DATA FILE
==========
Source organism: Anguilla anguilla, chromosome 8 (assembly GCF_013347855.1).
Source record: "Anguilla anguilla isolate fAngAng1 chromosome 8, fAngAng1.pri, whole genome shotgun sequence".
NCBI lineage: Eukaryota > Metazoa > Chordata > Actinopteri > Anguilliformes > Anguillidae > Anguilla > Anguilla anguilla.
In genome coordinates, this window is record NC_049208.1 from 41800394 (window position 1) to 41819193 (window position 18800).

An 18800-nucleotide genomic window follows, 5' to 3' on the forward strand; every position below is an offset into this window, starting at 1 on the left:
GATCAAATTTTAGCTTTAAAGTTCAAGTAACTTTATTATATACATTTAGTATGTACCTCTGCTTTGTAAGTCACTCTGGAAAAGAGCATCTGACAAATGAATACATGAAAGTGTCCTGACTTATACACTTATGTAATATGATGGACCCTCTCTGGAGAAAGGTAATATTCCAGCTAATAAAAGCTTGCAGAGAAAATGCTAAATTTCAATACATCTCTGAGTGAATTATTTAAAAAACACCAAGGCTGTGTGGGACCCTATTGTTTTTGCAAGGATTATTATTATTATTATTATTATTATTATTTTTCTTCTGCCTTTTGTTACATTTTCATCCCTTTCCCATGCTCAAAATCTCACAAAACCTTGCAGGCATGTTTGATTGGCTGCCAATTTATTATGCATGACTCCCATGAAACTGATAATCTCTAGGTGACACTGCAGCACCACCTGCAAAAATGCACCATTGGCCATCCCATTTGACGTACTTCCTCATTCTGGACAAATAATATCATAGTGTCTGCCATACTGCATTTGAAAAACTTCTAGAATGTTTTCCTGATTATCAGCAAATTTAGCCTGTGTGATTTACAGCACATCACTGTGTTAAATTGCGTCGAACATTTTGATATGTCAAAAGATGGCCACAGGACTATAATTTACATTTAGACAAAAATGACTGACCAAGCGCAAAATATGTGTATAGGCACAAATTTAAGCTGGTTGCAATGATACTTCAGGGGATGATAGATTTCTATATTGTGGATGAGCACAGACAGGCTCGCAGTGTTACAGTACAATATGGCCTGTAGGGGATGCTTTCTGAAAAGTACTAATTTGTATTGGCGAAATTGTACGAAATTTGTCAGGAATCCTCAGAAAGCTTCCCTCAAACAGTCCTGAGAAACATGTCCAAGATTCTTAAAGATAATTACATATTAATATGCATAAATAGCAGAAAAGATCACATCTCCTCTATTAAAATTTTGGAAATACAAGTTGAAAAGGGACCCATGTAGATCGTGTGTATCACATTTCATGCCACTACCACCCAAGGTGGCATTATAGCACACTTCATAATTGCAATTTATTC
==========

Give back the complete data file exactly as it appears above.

Source organism: Anguilla anguilla, chromosome 8 (assembly GCF_013347855.1).
Source record: "Anguilla anguilla isolate fAngAng1 chromosome 8, fAngAng1.pri, whole genome shotgun sequence".
NCBI lineage: Eukaryota > Metazoa > Chordata > Actinopteri > Anguilliformes > Anguillidae > Anguilla > Anguilla anguilla.
In genome coordinates, this window is record NC_049208.1 from 41800394 (window position 1) to 41819193 (window position 18800).

An 18800-nucleotide genomic window follows, 5' to 3' on the forward strand; every position below is an offset into this window, starting at 1 on the left:
GATCAAATTTTAGCTTTAAAGTTCAAGTAACTTTATTATATACATTTAGTATGTACCTCTGCTTTGTAAGTCACTCTGGAAAAGAGCATCTGACAAATGAATACATGAAAGTGTCCTGACTTATACACTTATGTAATATGATGGACCCTCTCTGGAGAAAGGTAATATTCCAGCTAATAAAAGCTTGCAGAGAAAATGCTAAATTTCAATACATCTCTGAGTGAATTATTTAAAAAACACCAAGGCTGTGTGGGACCCTATTGTTTTTGCAAGGATTATTATTATTATTATTATTATTATTATTTTTCTTCTGCCTTTTGTTACATTTTCATCCCTTTCCCATGCTCAAAATCTCACAAAACCTTGCAGGCATGTTTGATTGGCTGCCAATTTATTATGCATGACTCCCATGAAACTGATAATCTCTAGGTGACACTGCAGCACCACCTGCAAAAATGCACCATTGGCCATCCCATTTGACGTACTTCCTCATTCTGGACAAATAATATCATAGTGTCTGCCATACTGCATTTGAAAAACTTCTAGAATGTTTTCCTGATTATCAGCAAATTTAGCCTGTGTGATTTACAGCACATCACTGTGTTAAATTGCGTCGAACATTTTGATATGTCAAAAGATGGCCACAGGACTATAATTTACATTTAGACAAAAATGACTGACCAAGCGCAAAATATGTGTATAGGCACAAATTTAAGCTGGTTGCAATGATACTTCAGGGGATGATAGATTTCTATATTGTGGATGAGCACAGACAGGCTCGCAGTGTTACAGTACAATATGGCCTGTAGGGGATGCTTTCTGAAAAGTACTAATTTGTATTGGCGAAATTGTACGAAATTTGTCAGGAATCCTCAGAAAGCTTCCCTCAAACAGTCCTGAGAAACATGTCCAAGATTCTTAAAGATAATTACATATTAATATGCATAAATAGCAGAAAAGATCACATCTCCTCTATTAAAATTTTGGAAATACAAGTTGAAAAGGGACCCATGTAGATCGTGTGTATCACATTTCATGCCACTACCACCCAAGGTGGCATTATAGCACACTTCATAATTGCAATTTATTC